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Stateside Podcast: Reimagining Black Life in Wakanda

A headshot Hannah Beachler. She looks into the camera with a serious expression. She holds a blanket around her shoulders, and wears her hair in braids.
Courtesy of Hannah Beachler
"Black Panther" production designer, Hannah Beachler.

Ruth E. Carter took home an Oscar last night for her costume design work in "Black Panther: Wakanda Forever." Her work, along with the architecture, government, and rituals of Wakanda, leaned into Afrofuturistic design.

Hannah Beachler, the production designer for both movies, visited the University of Michigan’s Institute for the Humanities as a guest speaker on Afrofuturism earlier this year. Beachler, who considers herself a proud Midwesterner, worked with designing the world of Wakanda.

Beachler noted how important it was to see positive portrayals of Black life in mainstream media.

“When you can provide something on a platform as big as a Marvel film for people to see. . . that’s a possible world," Beachler said. "The agency and autonomy of Black people is a possibility and here’s what that could look like, here’s what it would maybe have looked like. So now you get to see yourself as independent and individual which you are not afforded in this society.”

Positive representation, Beachler said, doesn't neccessarioly require portrayals of Black folks accomplishing monumental things. For Black audiences, there is value in seeing Black film characters eating, smiling, and walking without fear, and having access to education and technology.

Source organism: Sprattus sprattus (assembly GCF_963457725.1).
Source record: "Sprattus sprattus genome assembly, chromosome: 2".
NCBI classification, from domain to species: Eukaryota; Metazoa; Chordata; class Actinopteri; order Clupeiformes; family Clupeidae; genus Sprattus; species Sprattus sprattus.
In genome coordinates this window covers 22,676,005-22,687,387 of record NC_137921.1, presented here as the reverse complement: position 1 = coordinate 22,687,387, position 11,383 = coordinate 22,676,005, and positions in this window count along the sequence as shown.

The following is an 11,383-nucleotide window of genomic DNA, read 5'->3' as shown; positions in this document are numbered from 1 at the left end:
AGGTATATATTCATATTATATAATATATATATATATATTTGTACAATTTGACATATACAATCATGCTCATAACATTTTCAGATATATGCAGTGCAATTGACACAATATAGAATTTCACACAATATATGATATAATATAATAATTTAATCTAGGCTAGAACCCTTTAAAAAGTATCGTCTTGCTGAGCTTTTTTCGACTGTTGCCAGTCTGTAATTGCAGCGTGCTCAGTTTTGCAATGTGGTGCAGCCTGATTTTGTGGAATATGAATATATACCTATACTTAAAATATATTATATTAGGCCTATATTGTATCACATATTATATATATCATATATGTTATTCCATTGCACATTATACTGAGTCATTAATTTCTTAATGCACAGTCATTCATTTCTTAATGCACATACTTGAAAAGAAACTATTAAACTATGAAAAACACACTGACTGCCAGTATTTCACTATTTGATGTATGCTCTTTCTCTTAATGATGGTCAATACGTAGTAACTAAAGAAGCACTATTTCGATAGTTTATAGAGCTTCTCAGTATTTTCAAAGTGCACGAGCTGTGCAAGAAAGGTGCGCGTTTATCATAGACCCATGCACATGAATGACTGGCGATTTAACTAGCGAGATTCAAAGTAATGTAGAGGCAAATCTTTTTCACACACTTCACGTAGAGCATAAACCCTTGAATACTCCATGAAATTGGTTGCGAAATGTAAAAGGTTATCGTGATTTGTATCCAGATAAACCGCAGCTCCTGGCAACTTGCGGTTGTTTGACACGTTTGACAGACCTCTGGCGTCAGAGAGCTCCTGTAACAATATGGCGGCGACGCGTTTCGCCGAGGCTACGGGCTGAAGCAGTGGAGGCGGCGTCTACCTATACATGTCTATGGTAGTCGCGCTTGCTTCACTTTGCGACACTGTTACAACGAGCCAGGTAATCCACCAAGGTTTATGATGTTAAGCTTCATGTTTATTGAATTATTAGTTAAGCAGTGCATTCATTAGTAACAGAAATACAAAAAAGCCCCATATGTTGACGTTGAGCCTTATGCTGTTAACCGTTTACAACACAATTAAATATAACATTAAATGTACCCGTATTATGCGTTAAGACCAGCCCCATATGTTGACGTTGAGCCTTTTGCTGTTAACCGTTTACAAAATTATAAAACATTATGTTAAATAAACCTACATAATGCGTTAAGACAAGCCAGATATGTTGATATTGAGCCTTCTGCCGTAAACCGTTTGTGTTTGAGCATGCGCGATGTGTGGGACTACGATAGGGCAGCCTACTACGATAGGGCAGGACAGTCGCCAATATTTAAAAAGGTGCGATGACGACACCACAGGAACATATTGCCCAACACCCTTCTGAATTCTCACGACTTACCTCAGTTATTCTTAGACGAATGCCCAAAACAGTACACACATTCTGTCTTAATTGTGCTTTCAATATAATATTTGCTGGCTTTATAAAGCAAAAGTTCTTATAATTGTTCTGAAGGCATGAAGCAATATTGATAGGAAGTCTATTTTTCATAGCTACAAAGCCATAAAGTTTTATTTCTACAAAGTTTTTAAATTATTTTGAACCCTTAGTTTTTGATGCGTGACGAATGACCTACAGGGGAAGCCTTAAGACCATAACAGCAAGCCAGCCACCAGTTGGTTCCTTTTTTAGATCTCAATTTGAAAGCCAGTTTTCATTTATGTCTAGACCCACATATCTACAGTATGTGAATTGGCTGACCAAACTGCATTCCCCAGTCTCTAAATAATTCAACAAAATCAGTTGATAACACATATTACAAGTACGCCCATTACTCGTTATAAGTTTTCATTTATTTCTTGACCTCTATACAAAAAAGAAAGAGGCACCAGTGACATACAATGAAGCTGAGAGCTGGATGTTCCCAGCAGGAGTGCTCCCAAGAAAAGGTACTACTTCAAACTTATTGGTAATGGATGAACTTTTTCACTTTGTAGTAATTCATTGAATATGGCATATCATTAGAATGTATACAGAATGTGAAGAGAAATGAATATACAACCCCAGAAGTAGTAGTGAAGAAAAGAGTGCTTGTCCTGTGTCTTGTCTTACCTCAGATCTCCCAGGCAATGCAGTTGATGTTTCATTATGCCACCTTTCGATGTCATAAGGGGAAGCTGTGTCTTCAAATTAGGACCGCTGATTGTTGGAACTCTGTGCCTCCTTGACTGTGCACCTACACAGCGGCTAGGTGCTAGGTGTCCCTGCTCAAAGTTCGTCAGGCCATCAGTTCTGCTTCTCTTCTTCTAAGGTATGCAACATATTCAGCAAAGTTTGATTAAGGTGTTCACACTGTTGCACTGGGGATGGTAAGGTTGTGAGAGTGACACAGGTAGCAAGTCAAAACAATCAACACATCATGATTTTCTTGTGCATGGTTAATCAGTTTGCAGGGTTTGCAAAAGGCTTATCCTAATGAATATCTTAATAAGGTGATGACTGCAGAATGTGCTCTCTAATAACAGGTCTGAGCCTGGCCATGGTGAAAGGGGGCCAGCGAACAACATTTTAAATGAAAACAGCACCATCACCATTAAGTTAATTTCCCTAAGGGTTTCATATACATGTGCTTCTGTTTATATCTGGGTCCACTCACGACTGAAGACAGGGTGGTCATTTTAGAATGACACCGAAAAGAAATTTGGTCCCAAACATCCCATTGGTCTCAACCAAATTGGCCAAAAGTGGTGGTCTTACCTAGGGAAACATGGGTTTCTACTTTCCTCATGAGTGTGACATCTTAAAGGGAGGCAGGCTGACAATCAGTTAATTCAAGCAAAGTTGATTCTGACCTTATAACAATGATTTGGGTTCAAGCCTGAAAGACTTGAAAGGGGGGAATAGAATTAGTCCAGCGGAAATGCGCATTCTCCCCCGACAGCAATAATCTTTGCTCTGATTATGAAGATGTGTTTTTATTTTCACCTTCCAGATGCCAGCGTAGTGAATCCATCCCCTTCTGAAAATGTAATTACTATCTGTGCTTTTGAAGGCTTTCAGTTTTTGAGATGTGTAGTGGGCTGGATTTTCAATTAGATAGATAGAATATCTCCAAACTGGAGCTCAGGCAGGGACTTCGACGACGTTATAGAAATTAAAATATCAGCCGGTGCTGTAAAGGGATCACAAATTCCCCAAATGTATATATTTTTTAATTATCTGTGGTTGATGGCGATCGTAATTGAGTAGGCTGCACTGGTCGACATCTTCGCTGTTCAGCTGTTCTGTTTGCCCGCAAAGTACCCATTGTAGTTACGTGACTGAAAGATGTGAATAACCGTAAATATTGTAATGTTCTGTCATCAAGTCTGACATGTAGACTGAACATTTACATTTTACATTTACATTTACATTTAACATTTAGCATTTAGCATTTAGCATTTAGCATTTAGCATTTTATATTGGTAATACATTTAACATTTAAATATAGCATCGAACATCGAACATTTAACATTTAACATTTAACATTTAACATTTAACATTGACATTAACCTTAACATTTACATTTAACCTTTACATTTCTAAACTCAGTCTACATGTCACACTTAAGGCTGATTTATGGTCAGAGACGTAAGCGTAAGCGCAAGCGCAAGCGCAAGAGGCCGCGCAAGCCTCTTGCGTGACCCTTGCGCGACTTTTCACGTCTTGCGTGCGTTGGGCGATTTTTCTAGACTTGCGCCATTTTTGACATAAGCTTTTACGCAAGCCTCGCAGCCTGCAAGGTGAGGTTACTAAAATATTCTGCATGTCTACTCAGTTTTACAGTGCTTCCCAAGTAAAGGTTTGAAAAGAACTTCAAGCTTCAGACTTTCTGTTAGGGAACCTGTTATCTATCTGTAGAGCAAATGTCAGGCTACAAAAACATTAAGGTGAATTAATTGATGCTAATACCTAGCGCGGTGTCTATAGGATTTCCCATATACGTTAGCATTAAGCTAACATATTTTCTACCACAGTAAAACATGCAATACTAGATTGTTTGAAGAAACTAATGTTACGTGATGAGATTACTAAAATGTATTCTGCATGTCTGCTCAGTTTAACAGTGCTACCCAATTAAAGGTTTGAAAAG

“People are like, ‘Representation matters,' and stuff, and when I said those few little things, it’s like that type of representation,” she said. “It doesn't have to be like the big futuristic city of Wakanda. It is just literally seeing yourself walking down the street, free.”

One challenge for Beachler was figuring out how to memorialize King T’Challa. In "Black Panther: Wakanda Forever" a mural honors both the character and the actor who portrayed him, Chadwick Boseman, who died of cancer in 2020. Beachler said it was hard to find an image that would be best to memorialize Boseman.

“We were trying to find one image of Chadwick,” Beachler said. “I’d send images to Ryan [Coogler] like ‘How do we want him to appear? In repose or stately?' He had to decide, does he want him in the Panther outfit or no, do we just see him as the king? [Which] is what we ended up deciding to do.”

An early scene in the film shows King T'Challa's family and friends in a funeral procession. Along the path is a large black-and-white mural of Boseman. Beachler said that when they shot the scene, it was the cast's first time seeing the memorial.

“That is all coming from a cleansing of these friends and family of Chadwick,” Beachler said. “And when they saw it, I remember Danai (Gurira, an actress) just grabbing me and giving me a big hug and kind of just cried together.”


  • Hannah Beachler, production designer for Black Panther and Black Panther: Wakanda Forever

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Music in this episode byBlue Dot Sessions.

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Ronia Cabansag is a producer for Stateside. She comes to Michigan Public from Eastern Michigan University, where she earned a BS in Media Studies & Journalism and English Linguistics with a minor in Computer Science.
Dan Netter joined the Stateside team as an intern in May 2022 and is a senior at Michigan State University studying Journalism and Social Relations & Policy.